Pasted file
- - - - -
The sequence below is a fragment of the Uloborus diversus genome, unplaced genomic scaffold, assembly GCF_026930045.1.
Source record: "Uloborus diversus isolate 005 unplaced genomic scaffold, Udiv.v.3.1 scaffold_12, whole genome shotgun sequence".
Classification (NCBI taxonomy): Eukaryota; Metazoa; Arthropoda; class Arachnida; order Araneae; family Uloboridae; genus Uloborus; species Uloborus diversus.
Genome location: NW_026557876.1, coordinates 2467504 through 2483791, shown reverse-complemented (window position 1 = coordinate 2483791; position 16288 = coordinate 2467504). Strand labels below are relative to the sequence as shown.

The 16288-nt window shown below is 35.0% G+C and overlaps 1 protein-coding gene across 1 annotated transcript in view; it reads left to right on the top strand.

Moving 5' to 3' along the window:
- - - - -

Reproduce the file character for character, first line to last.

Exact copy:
The sequence below is a fragment of the Uloborus diversus genome, unplaced genomic scaffold, assembly GCF_026930045.1.
Source record: "Uloborus diversus isolate 005 unplaced genomic scaffold, Udiv.v.3.1 scaffold_12, whole genome shotgun sequence".
Classification (NCBI taxonomy): Eukaryota; Metazoa; Arthropoda; class Arachnida; order Araneae; family Uloboridae; genus Uloborus; species Uloborus diversus.
Genome location: NW_026557876.1, coordinates 2467504 through 2483791, shown reverse-complemented (window position 1 = coordinate 2483791; position 16288 = coordinate 2467504). Strand labels below are relative to the sequence as shown.

The 16288-nt window shown below is 35.0% G+C and overlaps 1 protein-coding gene across 1 annotated transcript in view; it reads left to right on the top strand.

Moving 5' to 3' along the window: